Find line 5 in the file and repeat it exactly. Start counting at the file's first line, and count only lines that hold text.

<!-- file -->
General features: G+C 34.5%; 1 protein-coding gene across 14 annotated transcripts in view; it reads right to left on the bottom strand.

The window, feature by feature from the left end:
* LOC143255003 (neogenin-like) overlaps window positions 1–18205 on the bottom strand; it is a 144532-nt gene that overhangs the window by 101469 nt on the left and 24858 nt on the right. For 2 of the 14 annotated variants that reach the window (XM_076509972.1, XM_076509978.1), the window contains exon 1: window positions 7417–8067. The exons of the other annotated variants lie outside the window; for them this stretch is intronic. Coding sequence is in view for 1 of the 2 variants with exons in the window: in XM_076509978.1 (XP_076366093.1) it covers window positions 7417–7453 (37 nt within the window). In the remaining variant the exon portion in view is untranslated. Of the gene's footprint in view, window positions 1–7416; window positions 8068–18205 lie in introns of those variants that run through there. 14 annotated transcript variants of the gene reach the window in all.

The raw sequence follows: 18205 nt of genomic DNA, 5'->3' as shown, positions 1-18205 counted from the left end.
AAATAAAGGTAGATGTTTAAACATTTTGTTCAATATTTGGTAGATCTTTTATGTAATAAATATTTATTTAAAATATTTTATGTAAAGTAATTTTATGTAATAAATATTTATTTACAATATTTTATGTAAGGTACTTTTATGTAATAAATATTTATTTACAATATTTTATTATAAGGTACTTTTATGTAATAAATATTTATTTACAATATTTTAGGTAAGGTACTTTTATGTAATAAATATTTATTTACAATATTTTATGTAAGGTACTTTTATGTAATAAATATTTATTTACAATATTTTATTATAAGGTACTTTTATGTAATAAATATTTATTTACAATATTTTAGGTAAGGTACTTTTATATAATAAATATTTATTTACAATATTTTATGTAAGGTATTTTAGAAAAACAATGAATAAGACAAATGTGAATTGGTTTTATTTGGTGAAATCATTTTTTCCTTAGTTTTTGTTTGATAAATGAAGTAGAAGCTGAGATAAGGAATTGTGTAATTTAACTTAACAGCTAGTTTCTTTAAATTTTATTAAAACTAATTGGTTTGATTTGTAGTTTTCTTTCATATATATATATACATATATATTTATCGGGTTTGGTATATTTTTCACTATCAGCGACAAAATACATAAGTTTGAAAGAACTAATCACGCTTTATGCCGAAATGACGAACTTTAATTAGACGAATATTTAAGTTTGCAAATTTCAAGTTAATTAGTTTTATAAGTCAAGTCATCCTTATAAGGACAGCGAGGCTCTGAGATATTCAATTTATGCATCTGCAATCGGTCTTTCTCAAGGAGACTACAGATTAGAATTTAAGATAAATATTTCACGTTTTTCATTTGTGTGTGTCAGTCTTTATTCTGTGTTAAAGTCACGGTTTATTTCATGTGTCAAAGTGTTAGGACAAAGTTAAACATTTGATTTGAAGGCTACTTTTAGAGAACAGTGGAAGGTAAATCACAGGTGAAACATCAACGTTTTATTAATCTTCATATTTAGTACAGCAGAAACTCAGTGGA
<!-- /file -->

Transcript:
AAATAAAGGTAGATGTTTAAACATTTTGTTCAATATTTGGTAGATCTTTTATGTAATAAATATTTATTTAAAATATTTTATGTAAAGTAATTTTATGTAATAAATATTTATTTACAATATTTTATGTAAGGTACTTTTATGTAATAAATATTTATTTACAATATTTTATTATAAGGTACTTTTATGTAATAAATATTTATTTACAATATTTTAGGTAAGGTACTTTTATGTAATAAATATTTATTTACAATATTTTATGTAAGGTACTTTTATGTAATAAATATTTATTTACAATATTTTATTATAAGGTACTTTTATGTAATAAATATTTATTTACAATATTTTAGGTAAGGTACTTTTATATAATAAATATTTATTTACAATATTTTATGTAAGGTATTTTAGAAAAACAATGAATAAGACAAATGTGAATTGGTTTTATTTGGTGAAATCATTTTTTCCTTAGTTTTTGTTTGATAAATGAAGTAGAAGCTGAGATAAGGAATTGTGTAATTTAACTTAACAGCTAGTTTCTTTAAATTTTATTAAAACTAATTGGTTTGATTTGTAGTTTTCTTTCATATATATATATACATATATATTTATCGGGTTTGGTATATTTTTCACTATCAGCGACAAAATACATAAGTTTGAAAGAACTAATCACGCTTTATGCCGAAATGACGAACTTTAATTAGACGAATATTTAAGTTTGCAAATTTCAAGTTAATTAGTTTTATAAGTCAAGTCATCCTTATAAGGACAGCGAGGCTCTGAGATATTCAATTTATGCATCTGCAATCGGTCTTTCTCAAGGAGACTACAGATTAGAATTTAAGATAAATATTTCACGTTTTTCATTTGTGTGTGTCAGTCTTTATTCTGTGTTAAAGTCACGGTTTATTTCATGTGTCAAAGTGTTAGGACAAAGTTAAACATTTGATTTGAAGGCTACTTTTAGAGAACAGTGGAAGGTAAATCACAGGTGAAACATCAACGTTTTATTAATCTTCATATTTAGTACAGCAGAAACTCAGTGGA